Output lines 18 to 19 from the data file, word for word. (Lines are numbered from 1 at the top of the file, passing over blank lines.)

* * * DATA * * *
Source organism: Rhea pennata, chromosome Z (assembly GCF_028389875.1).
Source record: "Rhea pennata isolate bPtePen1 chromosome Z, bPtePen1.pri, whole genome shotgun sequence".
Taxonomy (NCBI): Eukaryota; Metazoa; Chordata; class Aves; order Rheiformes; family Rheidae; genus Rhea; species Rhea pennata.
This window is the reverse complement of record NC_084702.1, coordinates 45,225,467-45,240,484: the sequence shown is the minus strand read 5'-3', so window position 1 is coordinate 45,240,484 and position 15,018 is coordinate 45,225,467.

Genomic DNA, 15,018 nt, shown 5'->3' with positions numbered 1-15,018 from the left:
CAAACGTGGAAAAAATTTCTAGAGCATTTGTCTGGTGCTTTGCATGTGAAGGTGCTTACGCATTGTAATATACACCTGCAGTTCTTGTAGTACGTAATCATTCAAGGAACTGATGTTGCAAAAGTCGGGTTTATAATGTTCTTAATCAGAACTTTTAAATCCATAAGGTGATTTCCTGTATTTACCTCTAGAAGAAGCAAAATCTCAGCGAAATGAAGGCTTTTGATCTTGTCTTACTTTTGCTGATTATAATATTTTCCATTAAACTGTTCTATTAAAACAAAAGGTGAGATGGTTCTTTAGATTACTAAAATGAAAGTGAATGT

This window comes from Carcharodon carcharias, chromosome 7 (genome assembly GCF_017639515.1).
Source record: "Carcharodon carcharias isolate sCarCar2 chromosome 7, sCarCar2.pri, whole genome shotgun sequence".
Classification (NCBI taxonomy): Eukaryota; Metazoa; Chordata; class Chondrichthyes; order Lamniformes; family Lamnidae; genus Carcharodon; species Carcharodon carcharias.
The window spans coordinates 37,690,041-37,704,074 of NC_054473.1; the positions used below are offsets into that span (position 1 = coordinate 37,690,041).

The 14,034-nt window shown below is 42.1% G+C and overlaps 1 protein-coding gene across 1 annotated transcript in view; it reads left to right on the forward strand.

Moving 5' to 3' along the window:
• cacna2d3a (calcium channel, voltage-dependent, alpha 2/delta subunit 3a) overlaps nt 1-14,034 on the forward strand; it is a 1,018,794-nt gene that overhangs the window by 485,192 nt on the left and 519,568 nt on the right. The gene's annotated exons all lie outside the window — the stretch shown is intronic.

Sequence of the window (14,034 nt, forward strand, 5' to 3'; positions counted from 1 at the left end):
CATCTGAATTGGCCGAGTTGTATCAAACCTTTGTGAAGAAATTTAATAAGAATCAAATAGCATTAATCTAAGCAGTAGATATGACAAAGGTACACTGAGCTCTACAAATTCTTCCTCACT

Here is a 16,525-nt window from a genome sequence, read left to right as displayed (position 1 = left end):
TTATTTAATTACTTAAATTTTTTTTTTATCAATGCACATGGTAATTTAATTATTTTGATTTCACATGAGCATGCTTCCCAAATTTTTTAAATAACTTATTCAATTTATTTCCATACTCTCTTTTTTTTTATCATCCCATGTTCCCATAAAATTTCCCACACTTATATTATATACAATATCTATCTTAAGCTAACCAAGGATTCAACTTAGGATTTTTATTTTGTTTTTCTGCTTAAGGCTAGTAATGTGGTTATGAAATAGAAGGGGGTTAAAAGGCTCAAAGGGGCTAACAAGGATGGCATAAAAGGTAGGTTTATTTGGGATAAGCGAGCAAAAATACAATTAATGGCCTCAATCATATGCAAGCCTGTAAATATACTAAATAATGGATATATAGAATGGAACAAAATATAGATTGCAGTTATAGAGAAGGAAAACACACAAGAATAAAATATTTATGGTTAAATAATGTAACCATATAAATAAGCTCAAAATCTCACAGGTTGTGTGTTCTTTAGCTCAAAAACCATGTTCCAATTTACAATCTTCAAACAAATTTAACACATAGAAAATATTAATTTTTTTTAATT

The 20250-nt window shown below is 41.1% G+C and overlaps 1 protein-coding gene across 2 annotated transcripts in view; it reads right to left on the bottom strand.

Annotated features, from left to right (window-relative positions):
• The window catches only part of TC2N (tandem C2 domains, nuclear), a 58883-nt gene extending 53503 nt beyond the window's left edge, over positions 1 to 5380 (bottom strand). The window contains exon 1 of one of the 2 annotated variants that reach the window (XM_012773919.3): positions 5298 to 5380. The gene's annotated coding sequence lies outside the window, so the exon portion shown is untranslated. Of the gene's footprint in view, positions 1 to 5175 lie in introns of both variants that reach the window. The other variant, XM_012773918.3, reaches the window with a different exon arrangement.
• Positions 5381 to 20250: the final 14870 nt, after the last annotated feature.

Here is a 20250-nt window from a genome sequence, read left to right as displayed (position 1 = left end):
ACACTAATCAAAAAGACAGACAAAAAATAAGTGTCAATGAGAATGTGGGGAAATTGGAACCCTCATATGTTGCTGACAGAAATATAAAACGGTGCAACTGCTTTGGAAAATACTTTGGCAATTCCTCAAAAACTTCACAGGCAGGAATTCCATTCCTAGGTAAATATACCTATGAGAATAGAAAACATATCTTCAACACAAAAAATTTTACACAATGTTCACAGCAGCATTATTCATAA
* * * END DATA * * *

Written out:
The 20250-nt window shown below is 41.1% G+C and overlaps 1 protein-coding gene across 2 annotated transcripts in view; it reads right to left on the bottom strand.

Annotated features, from left to right (window-relative positions):